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photo credit: sillygwailo


  1. James,

    Give me a call next time you’ll be in the Westchester area, so we can go to Armonk and meet some of the folks on IBM’s Corporate Citizenship and Corporate Responsbility (CCCR) team.

    IBM has tried to be a responsible corporate citizen for almost a century now, and I know you would find it both fun and helpful to meet some of the folks on the team.

    I’ve been working with them for almost two years now. They have the best URL at IBM: http://www.ibm.com/ibm/ibmgives


  2. […] 26, 2007 · No Comments James Farrar, SAP VP for CSR kindly invited me up to Berlin, with James Governor, Dennis Howlett, Michael Schwandt and Stephanie Raabe. We had a good, open session on web 2.0 and […]

  3. “We need to move beyond good intentions”. Very true. It is more than aligning strategy, it is about identifying and taking the steps that lead towards outcomes. It is identifying the leaders who can bring both business and CSR visions together, and it is about evangelising the learnings, successes and even failures along the way.

    But there is growing interest and support for this. Promising times.

  4. James : I think you are really on to something here. Web 2.0 can really revolutionize responsiveness to stakeholders —which is a key test for assurance standards. It will be complicated but the pay off also has grat potential. Thanks again for coming to Berlin —– your presentation was simply brilliant.

    It is good to see debate on the issue popping up around the blogosphere. A lively debate today at Spend Matters: http://www.spendmatters.com/index.cfm/2007/11/28/Africa-is-Not-the-New-Asia-When-it-Comes-to-Global-Sourcing

  5. […] hoof. This whole affair made me think again about Hugh McLeod’s porous corporate membrane (hat tip James Governor) where he talks about the dangers of the company being isolated behind the membrane unconnected to […]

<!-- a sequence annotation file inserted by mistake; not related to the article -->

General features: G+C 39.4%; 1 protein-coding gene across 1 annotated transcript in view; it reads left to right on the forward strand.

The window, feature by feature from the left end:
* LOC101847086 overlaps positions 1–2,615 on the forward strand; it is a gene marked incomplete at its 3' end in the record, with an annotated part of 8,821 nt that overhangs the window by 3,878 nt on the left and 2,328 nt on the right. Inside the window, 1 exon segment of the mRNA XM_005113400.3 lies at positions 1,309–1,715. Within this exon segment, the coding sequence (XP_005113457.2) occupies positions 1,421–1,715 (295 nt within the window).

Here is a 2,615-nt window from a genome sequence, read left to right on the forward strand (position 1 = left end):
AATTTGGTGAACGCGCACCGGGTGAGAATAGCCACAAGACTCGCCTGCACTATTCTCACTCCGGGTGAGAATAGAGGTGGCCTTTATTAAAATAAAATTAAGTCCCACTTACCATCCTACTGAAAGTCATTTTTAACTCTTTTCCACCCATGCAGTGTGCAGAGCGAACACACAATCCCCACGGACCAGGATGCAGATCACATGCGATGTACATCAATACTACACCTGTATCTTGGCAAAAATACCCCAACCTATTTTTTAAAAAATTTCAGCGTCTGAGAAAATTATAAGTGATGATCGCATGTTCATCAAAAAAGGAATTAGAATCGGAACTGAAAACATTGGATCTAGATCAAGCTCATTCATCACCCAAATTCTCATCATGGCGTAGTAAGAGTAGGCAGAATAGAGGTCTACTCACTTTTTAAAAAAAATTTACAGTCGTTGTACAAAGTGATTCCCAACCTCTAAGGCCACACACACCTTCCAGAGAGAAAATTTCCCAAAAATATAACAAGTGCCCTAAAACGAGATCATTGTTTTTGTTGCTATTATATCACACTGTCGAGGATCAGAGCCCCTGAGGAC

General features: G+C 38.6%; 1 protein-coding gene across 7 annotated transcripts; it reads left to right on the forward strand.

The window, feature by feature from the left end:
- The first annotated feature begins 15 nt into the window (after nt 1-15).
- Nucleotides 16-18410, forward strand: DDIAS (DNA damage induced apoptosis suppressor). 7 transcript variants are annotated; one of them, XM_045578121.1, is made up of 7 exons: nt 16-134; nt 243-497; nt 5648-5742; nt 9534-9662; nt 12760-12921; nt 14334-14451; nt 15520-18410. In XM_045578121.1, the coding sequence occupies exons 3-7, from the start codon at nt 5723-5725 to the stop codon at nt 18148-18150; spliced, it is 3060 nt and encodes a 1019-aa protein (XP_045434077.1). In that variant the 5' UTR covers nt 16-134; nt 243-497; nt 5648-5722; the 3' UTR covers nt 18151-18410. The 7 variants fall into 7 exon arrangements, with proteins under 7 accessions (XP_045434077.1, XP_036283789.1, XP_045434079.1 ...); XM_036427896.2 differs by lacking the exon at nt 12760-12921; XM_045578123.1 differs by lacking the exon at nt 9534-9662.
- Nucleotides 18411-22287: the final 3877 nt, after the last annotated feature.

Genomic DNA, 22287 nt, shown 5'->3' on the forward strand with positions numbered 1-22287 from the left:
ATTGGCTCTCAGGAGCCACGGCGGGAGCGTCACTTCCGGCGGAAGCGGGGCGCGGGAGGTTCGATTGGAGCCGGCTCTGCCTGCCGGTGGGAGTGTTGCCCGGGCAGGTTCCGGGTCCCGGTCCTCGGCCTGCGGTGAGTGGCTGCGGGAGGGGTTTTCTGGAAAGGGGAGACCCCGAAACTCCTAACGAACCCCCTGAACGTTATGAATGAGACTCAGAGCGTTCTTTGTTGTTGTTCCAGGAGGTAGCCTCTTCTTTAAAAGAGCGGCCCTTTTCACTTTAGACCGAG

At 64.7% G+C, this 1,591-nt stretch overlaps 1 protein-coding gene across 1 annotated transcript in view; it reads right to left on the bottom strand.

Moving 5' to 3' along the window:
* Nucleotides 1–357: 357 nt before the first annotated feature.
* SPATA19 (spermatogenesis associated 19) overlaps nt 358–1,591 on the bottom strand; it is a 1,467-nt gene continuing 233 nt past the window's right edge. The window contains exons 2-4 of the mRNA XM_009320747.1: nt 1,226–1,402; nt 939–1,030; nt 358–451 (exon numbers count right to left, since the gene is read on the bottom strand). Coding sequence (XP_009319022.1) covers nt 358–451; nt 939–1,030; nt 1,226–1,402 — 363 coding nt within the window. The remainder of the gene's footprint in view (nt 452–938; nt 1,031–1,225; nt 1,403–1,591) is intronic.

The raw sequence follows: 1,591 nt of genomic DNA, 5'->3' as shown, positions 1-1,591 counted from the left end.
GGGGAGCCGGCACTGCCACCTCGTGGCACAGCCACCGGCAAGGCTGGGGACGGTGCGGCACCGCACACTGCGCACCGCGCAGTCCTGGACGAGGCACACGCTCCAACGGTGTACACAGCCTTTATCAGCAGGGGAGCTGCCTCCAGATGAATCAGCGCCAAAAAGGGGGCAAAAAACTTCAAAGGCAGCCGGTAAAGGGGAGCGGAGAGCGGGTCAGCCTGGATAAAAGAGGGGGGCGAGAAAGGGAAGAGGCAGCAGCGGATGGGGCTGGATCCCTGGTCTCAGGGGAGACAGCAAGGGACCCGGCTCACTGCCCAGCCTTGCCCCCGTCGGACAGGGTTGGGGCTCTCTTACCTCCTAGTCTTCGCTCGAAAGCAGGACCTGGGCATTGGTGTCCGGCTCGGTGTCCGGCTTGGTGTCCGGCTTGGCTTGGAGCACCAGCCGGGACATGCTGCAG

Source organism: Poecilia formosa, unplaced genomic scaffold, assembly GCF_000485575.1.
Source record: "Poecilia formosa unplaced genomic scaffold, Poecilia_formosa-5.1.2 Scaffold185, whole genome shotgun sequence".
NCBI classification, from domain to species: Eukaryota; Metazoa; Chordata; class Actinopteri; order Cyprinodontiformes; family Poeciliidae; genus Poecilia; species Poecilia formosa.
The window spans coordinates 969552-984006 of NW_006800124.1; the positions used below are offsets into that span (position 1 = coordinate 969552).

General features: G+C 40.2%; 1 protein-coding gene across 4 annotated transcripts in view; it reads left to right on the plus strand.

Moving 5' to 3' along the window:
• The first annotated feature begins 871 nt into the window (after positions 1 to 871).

6. […] easy to find? Doug blogged it. Blogs make you more findable, and findability is a core element of CSR 2.0. You have to put the social in corporate social responsibility. McAfee apparently […]

  7. […] Erhöhung der Glaubwürdigkeit von CSR Aktivitäten durch mehr Transparenz und Offenheit. Einen ausführlichen Blogbeitrag auf Englisch verfasste James Gevernor zu dem Workshop in […]

  8. […] about how the net affects the responsible enterprise for a couple of years already. We need to put the social in CSR. So getting this project running is […]

  9. […] that did most to persuade me of the value of CSR was SAP’s James Farrar. He introduced me to Transparency International, after which I argued: Like many others I have tended to view corporate social responsibility (CSR) […]

  10. […] guy that did most to persuade me of the value of CSR was SAP’s James Farrar. He introduced me to Transparency International, after which I argued: Like many others I have tended to view corporate social responsibility (CSR) […]